14. THE HOUSE OF DOMINICAN FRIARS, LANCASTER
The house of the Black Friars at Lancaster
was founded about 1260 by Sir Hugh Harrington, kt. (fn. 1) In September, 1291, the archbishop
of York instructed them to have three brothers
preaching the Crusade on Holy Cross Day, one
at Lancaster, another in Kendal, and a third in
Lonsdale. (fn. 2) Master William of Lancaster in
1311 received licence to give a rood of land for
the enlargement of their site, and a few years
later they took out a pardon for the acquisition
without licence of a further two acres. (fn. 3)
In 1371 William of Northburgh, one of the
brethren, was licensed as penitentiary in the
wapentakes of Blackburn and Leyland. (fn. 4) Brother
Richard Pekard, recluse of this house, received
a licence in 1390 to hear confessions. (fn. 5)
The house was probably surrendered in 1539 (fn. 6)
and the crown on 18 June, 1540, sold it with
the friaries of Preston and Warrington to
Thomas Holcroft, esquire of the body to the
king, for £126 10s. (fn. 7)
There was a chantry in the chapel of the
friary founded (so the Chantry Commissioners
reported in 1547) by the ancestors of Sir Thomas
Lawrence of Ashton near Lancaster. Robert
Makerell, the last priest of the chantry, continued
to celebrate masses 'at his pleasure' in other
places after the dissolution of the friary. (fn. 8)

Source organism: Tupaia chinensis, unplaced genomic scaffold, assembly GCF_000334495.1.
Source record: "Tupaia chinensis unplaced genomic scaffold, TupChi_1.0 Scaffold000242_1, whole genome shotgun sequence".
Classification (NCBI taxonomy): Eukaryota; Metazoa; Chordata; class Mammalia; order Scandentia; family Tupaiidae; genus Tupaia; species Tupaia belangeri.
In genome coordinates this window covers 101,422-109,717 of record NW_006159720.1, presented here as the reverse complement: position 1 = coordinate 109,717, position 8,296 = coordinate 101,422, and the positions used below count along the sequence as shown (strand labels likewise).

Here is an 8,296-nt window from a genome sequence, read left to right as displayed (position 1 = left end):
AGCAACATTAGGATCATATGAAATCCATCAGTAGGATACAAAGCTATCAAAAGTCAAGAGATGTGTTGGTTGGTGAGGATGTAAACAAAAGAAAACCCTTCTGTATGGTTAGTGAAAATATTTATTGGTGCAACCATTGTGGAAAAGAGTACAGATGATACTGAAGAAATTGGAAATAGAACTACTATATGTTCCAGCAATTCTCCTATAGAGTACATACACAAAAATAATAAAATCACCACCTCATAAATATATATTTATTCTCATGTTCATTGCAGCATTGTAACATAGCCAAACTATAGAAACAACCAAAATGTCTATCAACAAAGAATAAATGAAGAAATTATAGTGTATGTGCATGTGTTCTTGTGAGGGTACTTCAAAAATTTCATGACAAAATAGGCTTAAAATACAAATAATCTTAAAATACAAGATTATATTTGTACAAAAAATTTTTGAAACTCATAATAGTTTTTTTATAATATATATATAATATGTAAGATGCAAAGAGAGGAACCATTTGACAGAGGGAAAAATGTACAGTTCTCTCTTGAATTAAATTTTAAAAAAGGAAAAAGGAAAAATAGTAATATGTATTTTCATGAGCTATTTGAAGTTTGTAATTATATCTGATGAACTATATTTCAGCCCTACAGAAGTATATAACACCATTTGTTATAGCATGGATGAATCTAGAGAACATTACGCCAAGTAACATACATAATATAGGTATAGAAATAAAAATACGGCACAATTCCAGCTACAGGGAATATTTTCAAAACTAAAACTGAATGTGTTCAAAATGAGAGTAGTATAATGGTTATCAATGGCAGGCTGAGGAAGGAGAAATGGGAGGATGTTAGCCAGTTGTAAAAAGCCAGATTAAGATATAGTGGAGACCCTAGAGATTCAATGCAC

||The royal licence to acquire a site is dated
27 May, 1260; Pat. 44 Hen. III, m. 9. A prior
of the house is mentioned in 1269; Dugdale, Mon.
On the division of the English province of the order
into four 'visitations,' Canterbury, London, Oxford,
and York, it was assigned to the last-named; Worc.
Cath. Lib. MS. 93, fly-leaf.
Let. from Northern Reg. (Rolls Ser.), 95.
Cal. of Pat. 1307-13, p. 387.
||Lich. Epis. Reg. Stretton, fol. 26.
||Ibid. Scrope, fol. 126b.
||In Feb. 1539 one of Cromwell's agents mentions
this as one of twenty or more friaries still standing in
the north, most of which he hoped to see suppressed
before Easter; L. and P. Hen. VIII, xiv (1), 348,
413. A royal commissioner was on his way to
Lancaster on 10 March; ibid. 494.
||Ibid. xv, 831, g. 43. The site was alienated in
2-3 Philip and Mary to Thomas Carus of Halton
and his son Thomas; Dugdale, Mon. vi, 1486.
Lance. Chant. (chet. Soc.), 225. The clear annual value or the chantry in 1335 was £3 18s.; valor Eccl. (Rec. Com.), v, 263.